“We talk about the issues they face as combatants, as people deployed away from their families, about stress disorder,” he said, as much of his work around the world involves military personnel. “So talking about gender but not naming it gender can sometimes be much more successful.”

In Myanmar, the NGO Colourful Girls was established in 2010 to raise the self-esteem and awareness of adolescent girls, who are often vulnerable to abuse. The organisation works in six of Myanmar’s 14 states and regions, running 25-week courses that teach participants about puberty, personal development, assertiveness and their own positive characteristics.

“We encourage the girls to express what they are feeling, to express their dreams,” said Ma Nant Thazin Min, the organisation’s chief co-ordinator. “The girls often have no trust in people to share their experiences and to express their feelings, so we create a place for them to do this, whether they are happy or sad.”

Ma Nant Thazin Min vehemently disagrees with the notion that there is gender equality in Myanmar, as some have claimed.

“Equal? No,” she said with a raised voice. “Totally not equal in every area. From the household to the state level, we do not have equality. People say things are changing, for example women can now go to beer stations or tea shops, but this is only visual. It is not a real change. What is important is changes in attitudes and behaviour.”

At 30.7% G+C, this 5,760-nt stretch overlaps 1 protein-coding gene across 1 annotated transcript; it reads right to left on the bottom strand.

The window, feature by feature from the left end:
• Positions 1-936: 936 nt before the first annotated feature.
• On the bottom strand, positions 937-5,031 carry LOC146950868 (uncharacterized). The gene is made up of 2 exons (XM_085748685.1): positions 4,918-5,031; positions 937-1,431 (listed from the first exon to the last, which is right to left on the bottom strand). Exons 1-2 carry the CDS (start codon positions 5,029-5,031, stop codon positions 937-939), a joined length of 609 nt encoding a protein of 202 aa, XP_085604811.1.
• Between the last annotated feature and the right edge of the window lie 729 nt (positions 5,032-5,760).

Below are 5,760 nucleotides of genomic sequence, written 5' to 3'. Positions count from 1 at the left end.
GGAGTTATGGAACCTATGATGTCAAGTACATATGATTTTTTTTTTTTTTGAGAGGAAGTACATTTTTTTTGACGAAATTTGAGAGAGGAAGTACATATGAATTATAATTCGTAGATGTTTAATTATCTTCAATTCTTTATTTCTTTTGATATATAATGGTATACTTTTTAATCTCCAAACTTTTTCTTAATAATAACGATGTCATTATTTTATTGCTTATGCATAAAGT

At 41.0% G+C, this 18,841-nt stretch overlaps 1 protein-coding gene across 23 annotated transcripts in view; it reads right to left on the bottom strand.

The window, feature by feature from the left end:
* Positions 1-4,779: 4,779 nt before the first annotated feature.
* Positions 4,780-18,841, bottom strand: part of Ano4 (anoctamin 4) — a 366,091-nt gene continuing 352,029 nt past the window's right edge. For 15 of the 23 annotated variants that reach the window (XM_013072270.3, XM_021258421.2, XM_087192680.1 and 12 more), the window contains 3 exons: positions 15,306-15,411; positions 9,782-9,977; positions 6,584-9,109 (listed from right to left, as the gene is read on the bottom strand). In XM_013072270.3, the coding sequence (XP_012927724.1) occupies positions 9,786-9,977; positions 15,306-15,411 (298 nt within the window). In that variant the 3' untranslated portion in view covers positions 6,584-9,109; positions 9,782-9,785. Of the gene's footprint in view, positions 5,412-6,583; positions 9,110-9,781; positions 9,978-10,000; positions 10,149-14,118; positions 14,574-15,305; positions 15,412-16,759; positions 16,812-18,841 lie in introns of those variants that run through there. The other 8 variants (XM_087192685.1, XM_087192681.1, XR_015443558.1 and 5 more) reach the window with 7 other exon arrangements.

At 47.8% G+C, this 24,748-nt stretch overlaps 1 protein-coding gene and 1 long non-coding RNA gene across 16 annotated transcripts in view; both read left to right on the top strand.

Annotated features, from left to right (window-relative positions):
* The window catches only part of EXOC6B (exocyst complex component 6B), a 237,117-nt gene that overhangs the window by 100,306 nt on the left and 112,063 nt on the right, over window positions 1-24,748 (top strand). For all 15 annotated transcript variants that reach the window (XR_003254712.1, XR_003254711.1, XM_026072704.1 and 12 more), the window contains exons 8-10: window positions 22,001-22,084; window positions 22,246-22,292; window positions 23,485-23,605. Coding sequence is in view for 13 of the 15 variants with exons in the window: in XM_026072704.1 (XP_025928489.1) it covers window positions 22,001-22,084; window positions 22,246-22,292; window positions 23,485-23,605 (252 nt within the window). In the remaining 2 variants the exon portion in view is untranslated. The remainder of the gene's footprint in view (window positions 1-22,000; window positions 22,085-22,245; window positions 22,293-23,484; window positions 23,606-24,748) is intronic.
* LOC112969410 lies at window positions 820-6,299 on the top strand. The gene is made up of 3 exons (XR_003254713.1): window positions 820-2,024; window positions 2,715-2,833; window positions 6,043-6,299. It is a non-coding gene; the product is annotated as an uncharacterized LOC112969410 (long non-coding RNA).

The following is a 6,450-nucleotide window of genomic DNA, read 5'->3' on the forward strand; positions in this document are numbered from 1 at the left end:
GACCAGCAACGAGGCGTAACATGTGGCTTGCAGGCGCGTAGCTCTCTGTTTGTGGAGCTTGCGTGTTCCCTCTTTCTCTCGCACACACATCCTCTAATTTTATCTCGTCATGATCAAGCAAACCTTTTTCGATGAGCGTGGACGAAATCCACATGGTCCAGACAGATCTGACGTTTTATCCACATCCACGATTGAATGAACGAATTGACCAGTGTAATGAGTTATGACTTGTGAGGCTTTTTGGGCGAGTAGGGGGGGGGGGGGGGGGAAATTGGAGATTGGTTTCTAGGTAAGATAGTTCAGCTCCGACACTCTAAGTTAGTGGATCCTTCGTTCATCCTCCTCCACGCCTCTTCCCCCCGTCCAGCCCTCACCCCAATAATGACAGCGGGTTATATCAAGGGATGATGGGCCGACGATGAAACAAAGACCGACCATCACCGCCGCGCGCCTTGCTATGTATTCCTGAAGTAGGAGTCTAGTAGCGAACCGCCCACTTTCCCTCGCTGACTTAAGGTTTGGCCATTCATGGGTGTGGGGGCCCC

Women remain oppressed in society, Ma Nant Thazin Min said. If a woman is abused, she often does not know how to speak out and feels ashamed, she said, echoing the experience of Ma Lei Lei, who was touched inappropriately by her tutor.

“We need to create an environment for women to speak out about what they want and what they need,” said Ma Nant Thazin Min. “We are taught that we should not do this, not do that, but this kind of teaching needs to change. We need to encourage people to think for ourselves. We need to change ourselves [as women] in order to change our environment,” she said.

*Some names in this story have been changed. Title photo: “Win”, 23, from Yangon, was on the 86 Bus from Bo Galay Zay market in the morning when a man sat down next to her and began masturbating. (Lauren DeCicca / Frontier)

By Oliver Slow

By Oliver Slow

Oliver Slow is a Southeast Asia-based journalist. He is a former Chief-of-Staff at Frontier, and is writing a book about Myanmar's transition.